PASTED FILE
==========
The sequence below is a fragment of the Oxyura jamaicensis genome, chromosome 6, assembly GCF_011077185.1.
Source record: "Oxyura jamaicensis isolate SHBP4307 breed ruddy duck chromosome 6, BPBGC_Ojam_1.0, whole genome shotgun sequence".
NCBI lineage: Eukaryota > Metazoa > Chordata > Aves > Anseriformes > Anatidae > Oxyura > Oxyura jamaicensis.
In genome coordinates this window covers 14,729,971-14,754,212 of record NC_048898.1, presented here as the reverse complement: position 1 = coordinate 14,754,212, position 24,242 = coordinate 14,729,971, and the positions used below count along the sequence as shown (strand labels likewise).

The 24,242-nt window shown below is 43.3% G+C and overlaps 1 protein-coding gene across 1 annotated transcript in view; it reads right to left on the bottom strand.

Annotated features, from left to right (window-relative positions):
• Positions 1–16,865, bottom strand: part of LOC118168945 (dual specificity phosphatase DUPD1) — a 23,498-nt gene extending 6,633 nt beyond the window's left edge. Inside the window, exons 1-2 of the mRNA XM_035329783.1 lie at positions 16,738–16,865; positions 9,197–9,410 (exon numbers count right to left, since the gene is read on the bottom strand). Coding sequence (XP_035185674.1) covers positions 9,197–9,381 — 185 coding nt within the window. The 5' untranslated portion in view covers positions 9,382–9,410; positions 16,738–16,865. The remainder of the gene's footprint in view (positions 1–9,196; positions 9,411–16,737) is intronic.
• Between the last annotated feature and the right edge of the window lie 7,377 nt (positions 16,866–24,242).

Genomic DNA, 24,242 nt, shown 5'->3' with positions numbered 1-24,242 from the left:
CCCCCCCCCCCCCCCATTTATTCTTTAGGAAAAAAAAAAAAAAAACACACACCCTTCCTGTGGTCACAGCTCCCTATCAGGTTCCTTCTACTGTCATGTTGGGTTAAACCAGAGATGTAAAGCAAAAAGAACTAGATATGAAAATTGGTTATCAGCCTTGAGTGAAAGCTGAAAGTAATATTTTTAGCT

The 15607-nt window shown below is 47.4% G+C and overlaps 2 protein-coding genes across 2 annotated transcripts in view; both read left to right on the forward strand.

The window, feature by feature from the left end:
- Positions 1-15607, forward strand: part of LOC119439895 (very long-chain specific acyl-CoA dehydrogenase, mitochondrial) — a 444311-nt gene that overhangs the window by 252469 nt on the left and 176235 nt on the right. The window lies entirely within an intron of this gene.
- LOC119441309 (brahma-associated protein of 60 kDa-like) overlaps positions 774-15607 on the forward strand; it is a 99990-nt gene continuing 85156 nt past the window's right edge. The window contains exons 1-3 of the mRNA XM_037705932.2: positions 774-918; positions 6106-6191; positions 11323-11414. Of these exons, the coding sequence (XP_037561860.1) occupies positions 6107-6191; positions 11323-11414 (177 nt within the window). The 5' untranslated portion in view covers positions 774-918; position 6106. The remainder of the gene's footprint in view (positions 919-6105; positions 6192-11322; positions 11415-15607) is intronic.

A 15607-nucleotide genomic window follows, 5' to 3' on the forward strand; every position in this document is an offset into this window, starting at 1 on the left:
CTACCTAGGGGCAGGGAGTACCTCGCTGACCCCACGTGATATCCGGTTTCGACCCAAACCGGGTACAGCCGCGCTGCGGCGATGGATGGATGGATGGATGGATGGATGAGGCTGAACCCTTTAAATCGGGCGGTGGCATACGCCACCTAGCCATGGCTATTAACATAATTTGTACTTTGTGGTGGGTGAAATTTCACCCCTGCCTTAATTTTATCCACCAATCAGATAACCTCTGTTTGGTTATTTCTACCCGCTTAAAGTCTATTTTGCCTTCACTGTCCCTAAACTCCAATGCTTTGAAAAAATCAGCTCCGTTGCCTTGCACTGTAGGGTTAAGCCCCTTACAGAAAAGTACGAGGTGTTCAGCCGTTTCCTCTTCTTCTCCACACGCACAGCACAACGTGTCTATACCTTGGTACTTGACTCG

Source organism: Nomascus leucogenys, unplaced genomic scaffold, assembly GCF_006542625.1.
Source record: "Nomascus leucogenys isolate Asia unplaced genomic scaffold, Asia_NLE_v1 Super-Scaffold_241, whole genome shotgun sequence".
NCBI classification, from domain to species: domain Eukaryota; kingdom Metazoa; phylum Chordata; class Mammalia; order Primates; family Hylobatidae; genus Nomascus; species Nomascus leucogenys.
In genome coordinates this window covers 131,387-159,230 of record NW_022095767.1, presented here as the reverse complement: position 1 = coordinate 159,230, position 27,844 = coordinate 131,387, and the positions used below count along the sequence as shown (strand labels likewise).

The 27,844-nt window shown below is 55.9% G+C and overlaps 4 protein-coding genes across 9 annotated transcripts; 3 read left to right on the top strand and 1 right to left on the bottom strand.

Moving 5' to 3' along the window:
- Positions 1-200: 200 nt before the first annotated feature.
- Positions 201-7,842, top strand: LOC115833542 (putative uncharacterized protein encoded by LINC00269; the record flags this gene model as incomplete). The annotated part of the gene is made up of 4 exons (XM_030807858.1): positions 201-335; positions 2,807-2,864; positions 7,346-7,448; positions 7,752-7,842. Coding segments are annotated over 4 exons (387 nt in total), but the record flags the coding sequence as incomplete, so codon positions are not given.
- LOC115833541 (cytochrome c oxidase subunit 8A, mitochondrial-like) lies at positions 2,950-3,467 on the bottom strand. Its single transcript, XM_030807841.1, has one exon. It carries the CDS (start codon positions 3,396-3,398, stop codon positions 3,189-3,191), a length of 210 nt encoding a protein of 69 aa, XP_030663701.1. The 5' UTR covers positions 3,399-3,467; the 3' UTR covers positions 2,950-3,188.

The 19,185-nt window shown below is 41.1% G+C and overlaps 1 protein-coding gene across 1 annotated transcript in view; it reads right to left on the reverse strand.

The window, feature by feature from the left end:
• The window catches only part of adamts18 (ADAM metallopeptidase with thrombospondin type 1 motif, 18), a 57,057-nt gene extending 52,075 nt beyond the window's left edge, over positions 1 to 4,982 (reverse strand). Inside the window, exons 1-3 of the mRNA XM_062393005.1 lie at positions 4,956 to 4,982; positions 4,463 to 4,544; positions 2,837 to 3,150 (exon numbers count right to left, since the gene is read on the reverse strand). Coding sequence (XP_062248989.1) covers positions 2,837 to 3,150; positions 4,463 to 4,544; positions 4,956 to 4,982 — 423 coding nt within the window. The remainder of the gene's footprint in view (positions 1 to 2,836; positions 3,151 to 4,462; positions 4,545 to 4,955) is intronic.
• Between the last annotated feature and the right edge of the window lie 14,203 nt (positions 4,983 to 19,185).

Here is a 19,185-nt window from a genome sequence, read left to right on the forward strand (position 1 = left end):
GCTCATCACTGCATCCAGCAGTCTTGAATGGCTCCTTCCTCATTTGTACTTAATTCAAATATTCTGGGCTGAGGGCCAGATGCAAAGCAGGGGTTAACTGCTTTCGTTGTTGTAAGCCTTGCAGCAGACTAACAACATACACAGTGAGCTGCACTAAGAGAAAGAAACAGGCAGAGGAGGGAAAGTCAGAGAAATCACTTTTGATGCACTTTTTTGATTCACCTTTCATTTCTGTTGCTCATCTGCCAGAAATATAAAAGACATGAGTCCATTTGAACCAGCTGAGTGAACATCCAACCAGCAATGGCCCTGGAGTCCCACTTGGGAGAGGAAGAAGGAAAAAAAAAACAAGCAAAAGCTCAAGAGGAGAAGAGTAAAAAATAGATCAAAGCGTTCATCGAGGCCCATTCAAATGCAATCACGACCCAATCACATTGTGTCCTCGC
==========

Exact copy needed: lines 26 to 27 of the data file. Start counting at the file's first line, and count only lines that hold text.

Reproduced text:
The 19,185-nt window shown below is 41.1% G+C and overlaps 1 protein-coding gene across 1 annotated transcript in view; it reads right to left on the reverse strand.

The window, feature by feature from the left end: